How do honeybees make honey?
As the worker honeybee sucks the nectar from the flower, she stores it in her nectar sac (a second stomach) ready to be transferred to the honey-making worker bees in the hive. If hungry, she opens a valve in the nectar sac and a portion of the nectar passes through to her stomach to be converted to energy.
When her nectar sac is full, the worker bee returns to the hive where she regurgitates the nectar to give to the indoor worker bees. They mix it with bee enzyme and pass it mouth-to-mouth from bee to bee until the moisture content is reduced. Once the nectar is placed in a wax cell, it may be fanned by the bees to thicken it even more or sometimes it is left to evaporate more on its own. (The temperature inside the hive is typically 32.5°C .) The honey will contain traces of pollen too. Reference my earlier post on the Pollen Sac. This is the same honey collected by bee keepers to be processed for human consumption.
Once the honey is placed in the wax storage cells, they are also capped with beeswax to await the arrival of newborn baby bees. The wax is exuded from glands which sit between several of the honeybees abdominal segments (she has four). Later, pollen is mixed with nectar to make “bee bread” to feed to the larvae.
Does the bumblebee make honey?
Honeybees make honey from nectar to store as food for overwintering and for their offspring. Bumblebees use nectar for their young as well, but in a much simpler form. Only the queen bumblebees have a winter life cycle.
During the summer while the worker bumblebees are busy gathering nectar and pollen for the next brood of babies, the queen bumblebee feeds and builds up her fat reserves. She, like the honeybee queen, must have nectar to maintain her energy and pollen to provide protein to help with her reproduction functions. Impregnated by some unlucky male honeybees during the previous year’s late summer, she will hibernate over winter. When she awakens in the spring, she will feed from the early blooming flowers and then establish a new nest to begin developing her colony. She will create a nectar pot from which she will feed while she incubates her new brood of female babies.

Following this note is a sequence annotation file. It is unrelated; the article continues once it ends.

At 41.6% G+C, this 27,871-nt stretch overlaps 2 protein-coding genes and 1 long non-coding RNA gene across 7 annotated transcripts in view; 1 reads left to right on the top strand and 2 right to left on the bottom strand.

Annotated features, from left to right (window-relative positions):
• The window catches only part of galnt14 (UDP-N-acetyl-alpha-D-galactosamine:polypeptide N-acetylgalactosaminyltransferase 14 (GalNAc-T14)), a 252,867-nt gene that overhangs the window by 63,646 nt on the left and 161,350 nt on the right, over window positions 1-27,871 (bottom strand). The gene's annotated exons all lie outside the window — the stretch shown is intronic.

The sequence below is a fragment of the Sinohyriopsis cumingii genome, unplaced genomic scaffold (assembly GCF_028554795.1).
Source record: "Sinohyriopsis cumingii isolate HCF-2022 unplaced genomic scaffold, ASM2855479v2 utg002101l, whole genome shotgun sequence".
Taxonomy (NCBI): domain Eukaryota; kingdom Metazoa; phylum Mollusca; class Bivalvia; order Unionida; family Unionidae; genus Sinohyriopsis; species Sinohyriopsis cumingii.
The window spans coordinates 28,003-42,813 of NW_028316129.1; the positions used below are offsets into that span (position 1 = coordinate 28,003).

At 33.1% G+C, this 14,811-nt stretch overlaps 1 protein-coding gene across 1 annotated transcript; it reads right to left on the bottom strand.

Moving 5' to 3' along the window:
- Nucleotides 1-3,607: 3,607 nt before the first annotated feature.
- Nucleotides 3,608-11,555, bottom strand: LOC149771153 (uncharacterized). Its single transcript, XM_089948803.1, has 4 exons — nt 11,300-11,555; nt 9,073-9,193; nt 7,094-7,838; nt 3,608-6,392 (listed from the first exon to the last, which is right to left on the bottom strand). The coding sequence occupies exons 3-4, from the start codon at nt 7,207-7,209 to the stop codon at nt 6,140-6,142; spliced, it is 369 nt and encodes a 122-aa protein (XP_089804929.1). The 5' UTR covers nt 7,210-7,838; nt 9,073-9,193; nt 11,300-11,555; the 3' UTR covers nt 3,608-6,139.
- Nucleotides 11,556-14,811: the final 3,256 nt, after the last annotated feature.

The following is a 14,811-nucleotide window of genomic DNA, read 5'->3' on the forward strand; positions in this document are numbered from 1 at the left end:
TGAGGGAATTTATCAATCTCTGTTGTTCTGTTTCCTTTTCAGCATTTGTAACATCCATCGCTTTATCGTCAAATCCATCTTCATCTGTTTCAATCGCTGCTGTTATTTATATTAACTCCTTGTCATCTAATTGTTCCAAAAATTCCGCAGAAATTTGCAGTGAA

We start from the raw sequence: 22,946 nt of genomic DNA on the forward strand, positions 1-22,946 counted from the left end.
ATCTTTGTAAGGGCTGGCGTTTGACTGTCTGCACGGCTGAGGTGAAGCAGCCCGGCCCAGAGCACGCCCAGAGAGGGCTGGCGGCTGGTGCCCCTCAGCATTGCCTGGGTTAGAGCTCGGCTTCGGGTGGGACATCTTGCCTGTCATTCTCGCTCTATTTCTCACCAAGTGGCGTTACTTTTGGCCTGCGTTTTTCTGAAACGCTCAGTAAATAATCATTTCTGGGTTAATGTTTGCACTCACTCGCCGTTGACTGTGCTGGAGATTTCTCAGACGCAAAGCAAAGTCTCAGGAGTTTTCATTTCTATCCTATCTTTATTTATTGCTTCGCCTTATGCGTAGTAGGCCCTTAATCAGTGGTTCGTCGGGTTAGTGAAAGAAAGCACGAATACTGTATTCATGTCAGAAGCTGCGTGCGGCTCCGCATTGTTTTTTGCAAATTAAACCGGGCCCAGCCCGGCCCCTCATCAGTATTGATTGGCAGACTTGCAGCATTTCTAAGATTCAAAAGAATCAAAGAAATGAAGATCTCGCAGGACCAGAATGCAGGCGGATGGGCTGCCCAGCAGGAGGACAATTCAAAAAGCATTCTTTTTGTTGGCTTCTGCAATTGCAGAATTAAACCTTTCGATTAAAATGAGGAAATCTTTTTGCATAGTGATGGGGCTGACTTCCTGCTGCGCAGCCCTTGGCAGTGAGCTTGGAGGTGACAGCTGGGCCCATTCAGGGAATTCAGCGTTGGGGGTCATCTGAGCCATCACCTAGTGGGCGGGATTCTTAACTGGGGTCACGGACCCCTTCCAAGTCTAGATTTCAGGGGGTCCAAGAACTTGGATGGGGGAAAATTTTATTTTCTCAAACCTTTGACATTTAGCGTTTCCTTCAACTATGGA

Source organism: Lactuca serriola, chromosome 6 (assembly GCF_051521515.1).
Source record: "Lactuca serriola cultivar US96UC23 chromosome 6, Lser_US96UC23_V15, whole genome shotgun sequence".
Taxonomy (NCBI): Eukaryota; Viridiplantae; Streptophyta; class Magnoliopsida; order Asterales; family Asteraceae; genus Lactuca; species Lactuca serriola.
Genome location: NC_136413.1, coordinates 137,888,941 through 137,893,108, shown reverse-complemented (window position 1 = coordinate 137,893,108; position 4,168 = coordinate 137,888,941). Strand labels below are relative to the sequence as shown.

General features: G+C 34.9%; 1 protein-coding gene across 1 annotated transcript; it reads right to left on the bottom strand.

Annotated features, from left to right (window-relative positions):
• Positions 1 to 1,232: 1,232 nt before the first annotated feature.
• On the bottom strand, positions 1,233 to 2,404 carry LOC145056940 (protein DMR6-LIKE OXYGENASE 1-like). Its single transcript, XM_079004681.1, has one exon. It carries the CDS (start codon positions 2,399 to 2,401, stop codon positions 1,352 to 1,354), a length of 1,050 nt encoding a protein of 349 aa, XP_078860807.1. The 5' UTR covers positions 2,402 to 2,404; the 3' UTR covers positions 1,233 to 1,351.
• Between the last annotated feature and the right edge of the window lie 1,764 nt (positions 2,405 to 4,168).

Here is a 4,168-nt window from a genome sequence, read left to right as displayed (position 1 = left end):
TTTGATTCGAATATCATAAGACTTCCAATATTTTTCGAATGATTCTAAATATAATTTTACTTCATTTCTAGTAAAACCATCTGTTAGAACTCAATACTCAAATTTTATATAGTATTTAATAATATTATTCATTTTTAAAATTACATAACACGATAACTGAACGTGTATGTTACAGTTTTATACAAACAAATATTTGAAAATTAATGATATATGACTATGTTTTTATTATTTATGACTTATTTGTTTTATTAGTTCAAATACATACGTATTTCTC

Like the queen honeybee, the queen bumblebee will rear several broods of baby bees. The bumblebee babies will feed from nectar pots and bee bread created by the growing numbers of worker bees. The nectar when mixed with the worker bee enzyme becomes a type of honey, but it is definitely not the same as the honey created by the honeybee and the one we eat. Toward the end of the summer, the new broods will contain queen and male baby bees and new bumblebee life cycles begin again.
Note: Except for the honeybees and bumblebees, most bees gather only pollen or nectar. However, all bees emerging from their winter quarters, whether honeybees or bumblebees or others, need spring blooming flowers to gather nectar and pollen to maintain their busy life cycles.
For more information on honeybees to PerfectBee.
For more information on bumblebees go to Penn State